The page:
A Survey of Cultivars and Management Practices in Australian Persimmon Orchards

Nissen, R. J., George, A. P., Broadley, R. H. and Collins, R. J. (2003). A Survey of Cultivars and Management Practices in Australian Persimmon Orchards. In: R. J. Collins, Acta Horticulturae: Proceedings of the Second International Persimmon Symposium. 2nd International Persimmon Symposium, Queensland, Australia, (179-186). 10-13 September, 2000.

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Author Nissen, R. J.
George, A. P.
Broadley, R. H.
Collins, R. J.
Title of paper A Survey of Cultivars and Management Practices in Australian Persimmon Orchards
Conference name 2nd International Persimmon Symposium
Conference location Queensland, Australia
Conference dates 10-13 September, 2000
Proceedings title Acta Horticulturae: Proceedings of the Second International Persimmon Symposium   Check publisher's open access policy
Journal name Proceedings of the 2nd International Persimmon Symposium   Check publisher's open access policy
Place of Publication Leuven, Belgium
Publisher International Society for Horticultural Science
Publication Year 2003
Sub-type Fully published paper
Open Access Status File (Author Post-print)
ISBN 9789066059269
ISSN 0567-7572
Editor R. J. Collins
Volume 1
Issue 601
Start page 179
End page 186
Total pages 7
Collection year 2003
Language eng
Abstract/Summary Three surveys were conducted to determine the most commonly used cultivars and management practices across Australia. The persimmon industry is established from the semi-tropical far north of Queensland to the cool temperate zones of Victoria, South Australia and Western Australia. Fruit from warmer regions mature four months earlier, giving a harvest spread from February to June inclusive. The majority of the Australian industry is based on the non-astringent cultivar Fuyu. Only 26% of Australian orchards are planted with pollinizers. Yield and fruit size vary within and between regions. Factors contributing to lower yields and smaller size grades are temperature, salinity, pollination, and training and management systems. The most common tree training system is the freestanding vase, followed by palmette, the V- and Tatura trellises. Ruakura trellis is the least used. Trellised trees produce higher yields of marketable fruit through increased planting density, improved light interception and a tree structure that stabilises against tree movement, significantly reducing fruit blemish.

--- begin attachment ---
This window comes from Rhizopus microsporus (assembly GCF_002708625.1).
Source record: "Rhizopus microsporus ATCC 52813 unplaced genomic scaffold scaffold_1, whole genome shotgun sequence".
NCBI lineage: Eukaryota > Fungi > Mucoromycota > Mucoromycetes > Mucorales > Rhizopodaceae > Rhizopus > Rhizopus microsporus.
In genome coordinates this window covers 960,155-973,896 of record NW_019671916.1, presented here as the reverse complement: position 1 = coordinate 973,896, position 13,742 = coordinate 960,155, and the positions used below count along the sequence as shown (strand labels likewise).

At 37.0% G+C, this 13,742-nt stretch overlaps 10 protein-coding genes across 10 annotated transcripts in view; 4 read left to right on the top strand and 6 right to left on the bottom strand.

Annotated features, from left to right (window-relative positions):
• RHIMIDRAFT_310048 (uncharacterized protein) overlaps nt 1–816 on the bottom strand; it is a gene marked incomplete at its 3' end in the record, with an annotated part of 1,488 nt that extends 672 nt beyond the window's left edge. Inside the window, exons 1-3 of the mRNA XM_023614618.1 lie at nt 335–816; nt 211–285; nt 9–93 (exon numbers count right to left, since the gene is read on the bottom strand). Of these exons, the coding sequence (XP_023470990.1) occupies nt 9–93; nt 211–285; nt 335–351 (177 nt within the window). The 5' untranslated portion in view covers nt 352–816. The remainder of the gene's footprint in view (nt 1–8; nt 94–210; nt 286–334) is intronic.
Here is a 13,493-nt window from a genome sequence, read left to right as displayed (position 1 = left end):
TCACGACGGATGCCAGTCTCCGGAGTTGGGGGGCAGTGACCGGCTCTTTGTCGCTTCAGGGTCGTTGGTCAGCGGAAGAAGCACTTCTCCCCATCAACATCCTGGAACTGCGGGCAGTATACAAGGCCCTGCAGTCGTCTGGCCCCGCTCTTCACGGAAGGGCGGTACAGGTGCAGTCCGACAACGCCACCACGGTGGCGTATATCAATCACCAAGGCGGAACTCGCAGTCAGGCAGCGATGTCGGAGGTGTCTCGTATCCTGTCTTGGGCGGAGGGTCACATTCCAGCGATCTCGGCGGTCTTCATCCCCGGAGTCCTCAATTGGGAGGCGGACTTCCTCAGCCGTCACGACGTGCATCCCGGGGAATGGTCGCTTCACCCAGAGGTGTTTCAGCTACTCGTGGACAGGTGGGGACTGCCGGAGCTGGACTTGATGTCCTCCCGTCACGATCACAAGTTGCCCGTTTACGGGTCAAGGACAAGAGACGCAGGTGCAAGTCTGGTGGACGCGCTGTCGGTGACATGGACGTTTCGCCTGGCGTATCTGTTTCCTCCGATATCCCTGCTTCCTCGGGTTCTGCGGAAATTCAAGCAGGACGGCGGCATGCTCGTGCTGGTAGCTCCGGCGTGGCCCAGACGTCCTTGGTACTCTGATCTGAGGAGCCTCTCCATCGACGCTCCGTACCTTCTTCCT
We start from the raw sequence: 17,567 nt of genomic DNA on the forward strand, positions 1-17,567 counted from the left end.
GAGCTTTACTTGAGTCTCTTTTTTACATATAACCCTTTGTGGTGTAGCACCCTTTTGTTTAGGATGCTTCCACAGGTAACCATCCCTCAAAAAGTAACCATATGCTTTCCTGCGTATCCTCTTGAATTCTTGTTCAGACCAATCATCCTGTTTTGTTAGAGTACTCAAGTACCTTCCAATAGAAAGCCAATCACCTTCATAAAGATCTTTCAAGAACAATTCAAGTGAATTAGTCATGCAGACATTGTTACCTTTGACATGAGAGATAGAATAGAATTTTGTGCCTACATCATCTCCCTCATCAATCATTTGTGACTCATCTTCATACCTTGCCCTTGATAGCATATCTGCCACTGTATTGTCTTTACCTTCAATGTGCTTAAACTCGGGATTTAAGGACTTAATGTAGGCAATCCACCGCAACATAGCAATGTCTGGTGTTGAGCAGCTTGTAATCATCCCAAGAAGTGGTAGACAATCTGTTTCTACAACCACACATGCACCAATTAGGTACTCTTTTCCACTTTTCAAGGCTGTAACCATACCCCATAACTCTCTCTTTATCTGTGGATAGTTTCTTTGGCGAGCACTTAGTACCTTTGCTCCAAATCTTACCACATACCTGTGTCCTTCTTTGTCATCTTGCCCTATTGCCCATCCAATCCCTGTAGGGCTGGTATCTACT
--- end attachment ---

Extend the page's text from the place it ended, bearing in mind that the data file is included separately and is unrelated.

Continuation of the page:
Subjects 300302 Plant Growth and Development
E1
300399 Horticulture not elsewhere classified
620299 Horticultural crops not elsewhere classified
Keyword Australia
management practices
persimmon
astringent
training systems
pollination
salinity
References George, A.P. Collins, R.J. and Mowat, A.D. 1996. Factors affecting blemishing of persimmon in New Zealand and Australia. Proceedings of the First International Persimmon Symposium. Acta Horticulturae, 436: 171-178. Collins, R.J. 1989. Developing the non-astringent persimmon industry as a new industry for Australia. PhD thesis. University of Queensland, Australia.
Q-Index Code E1
Additional Notes II International Persimmon Symposium. This document is abstract only. The full text is available to subscribers from http://www.actahort.org/books/601/601_24.htm

 
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Created: Thu, 03 Aug 2006, 10:00:00 EST by Raymond J Collins on behalf of School of Integrative Systems